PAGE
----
Brazil's Drought Monitor – raising awareness, building capacity, increasing preparedness

Submitted by Nitya Jacob | published 15th Dec 2022 | last updated 29th Dec 2022


A drought is defined as "a period of abnormally dry weather sufficiently prolonged for the lack of water to cause serious hydrologic imbalance in the affected area."[1]

Droughts affect human and natural resources, endangering food and energy security. They are natural events, but when applied to civilisations, can have detrimental effects. IPCC in its 2022 report notes that flood and drought-related acute food insecurity and malnutrition have increased in Africa and Central and South America. Between 2010–2020, human mortality from floods, droughts and storms was 15 times higher in highly vulnerable regions. Risks to health and food production will become more severe from the interaction of sudden food production losses from heat and drought worsened by heat-induced labour productivity losses.[2]

As with most environment-related issues, good and current data is necessary to take the best possible decision. An effective drought strategy must focus on mitigating socioeconomic vulnerabilities. One such examples can be found in the Northeast region of Brazil.  From July 2014 to June 2019, over 75% of the region area experienced drought for at least 1 month.

Brazil has developed the Drought Monitor, a decentralised system that monitors the drought situation. Its data are disseminated through the Drought Monitor Map each month covering short- and long-term indicators. Brazil’s Drought Monitor was based on the United States Drought Monitor, where the results of continuous  monitoring are communicated through maps. It was designed in 2013 supported by World Bank in conjunction with the Ministry of National Integration and regional governments.

Since 2017, Brazil´s National Water Agency has anchored the Monitor. This has helped expand it to 18 or the 26 other Brazilian states. The Monitor fills data gaps in some areas and represents local reality as it sources information from local sources such as state institutions of weather and climate, of water resources, of agricultural extension services, of sanitation and Civil Defence. Its network of partner institutions requires frequent engagement, continuity of action and resources, and training for those involved in production, validation and use of the data.

The severe drought in the north-eastern region provided the impetus for setting up the to increase maps validation by local actors. Now it provides regular and periodic monitoring of the droughts, the consolidated results of which are disseminated through the Drought Monitor Map. In addition to temporal information, the maps provide information on the severity: weak, moderate, severe, extreme and exceptional.

This steady flow of information has helped improved preparedness. The data allows a correlation between drought evolution and its effects on infrastructure and services. It lets authorities take up  measures to mitigate the impacts on infrastructure, production models, system redundancy, and alternative sources of water.

For example, the Federal Government ran Operation “Carro-Pipa” (water truck) to provide water for human consumption to drought-stricken areas. It served the rural population and cost around R$ 1 billion per year. In 2017, over 6,000 water trucks provided water supply in ten states to 3 million people. The supply was sanctioned after the Civil Defence recognized the state of emergency caused by drought using the Drought Monitor maps. It reduced the time and bureaucracy involved. Better information leads to better decisions.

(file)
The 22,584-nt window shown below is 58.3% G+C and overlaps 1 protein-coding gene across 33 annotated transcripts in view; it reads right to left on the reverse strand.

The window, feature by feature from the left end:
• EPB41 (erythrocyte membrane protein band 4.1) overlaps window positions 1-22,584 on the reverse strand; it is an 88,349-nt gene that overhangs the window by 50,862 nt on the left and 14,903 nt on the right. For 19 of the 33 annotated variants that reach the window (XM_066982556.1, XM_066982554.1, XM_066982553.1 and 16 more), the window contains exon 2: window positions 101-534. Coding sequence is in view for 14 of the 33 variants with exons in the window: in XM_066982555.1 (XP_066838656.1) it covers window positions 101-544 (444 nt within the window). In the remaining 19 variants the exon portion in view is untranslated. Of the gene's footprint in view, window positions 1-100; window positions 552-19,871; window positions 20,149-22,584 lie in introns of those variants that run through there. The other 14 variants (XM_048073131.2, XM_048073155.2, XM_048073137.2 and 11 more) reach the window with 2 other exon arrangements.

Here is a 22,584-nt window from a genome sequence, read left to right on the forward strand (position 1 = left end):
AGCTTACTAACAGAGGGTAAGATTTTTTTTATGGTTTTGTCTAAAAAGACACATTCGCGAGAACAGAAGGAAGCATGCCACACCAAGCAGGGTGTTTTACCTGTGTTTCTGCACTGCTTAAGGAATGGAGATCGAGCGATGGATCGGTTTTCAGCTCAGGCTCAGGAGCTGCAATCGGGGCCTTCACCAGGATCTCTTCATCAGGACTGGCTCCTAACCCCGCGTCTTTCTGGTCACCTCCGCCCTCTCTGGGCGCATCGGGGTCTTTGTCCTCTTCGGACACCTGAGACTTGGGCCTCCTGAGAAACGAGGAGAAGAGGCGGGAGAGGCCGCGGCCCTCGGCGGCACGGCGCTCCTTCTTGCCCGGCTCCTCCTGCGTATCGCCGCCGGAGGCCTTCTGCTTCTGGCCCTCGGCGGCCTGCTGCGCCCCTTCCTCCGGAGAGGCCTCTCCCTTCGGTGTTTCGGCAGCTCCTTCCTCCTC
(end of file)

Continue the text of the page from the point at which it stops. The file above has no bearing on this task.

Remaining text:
There were several challenges in setting up the system. The participation by state institutions in the Drought Monitor is voluntary. Therefore, it required dedication and time from the staff that caused some problems of continuity. There were political reasons, as when the party in power changed. To overcome this, constant renegotiation was needed along with continuous training of the staff to keep them motivated. A group of managers was set up to convene meetings for decisions and guidelines.

As it has become more, the Monitor has represented reality drawing on the expertise of multiple local institutions. The Monitor has built up its own identity - including a layout - to highlight its collective character and to allow all partners to feel they own the results. It has spelt out what it can, and cannot, do. It is a monitoring and information provider.

In other words, the uniqueness of the Drought Monitor is the collectivisation of data that is locally validated by local institutions. This increases their ownership, making these institutions apply the results, contribute to the evolution and downscaling of products generated, create new applications and convert the Drought Monitor into a tool that is actually used.

The results are also disseminated through the Brazilian media each month providing information to people in general. To reduce the risk of disruptions caused by changes in the political and bureaucratic spheres, the Monitor’s team has promoted formal commitments with the highest authority of partner institutions. Likewise, a Working Group was created with partner institutions managers, which discusses Drought Monitor direction and next steps.

To sum up, local validation and sourcing of information, which could not be sourced without the participation of local institutions, has improved the quality and use of Drought Monitor products. It has been replicated in other states that have little data on drought. However, the institutional composition can changed in keeping with the local conditions from state to state. This flexibility has helped ensure the data meets local needs, and is used. It has helped to sustain the Monitor.


[2] IPCC 2022. Climate Change 2022: Impacts, Adaptation and Vulnerability Summary for Policymakers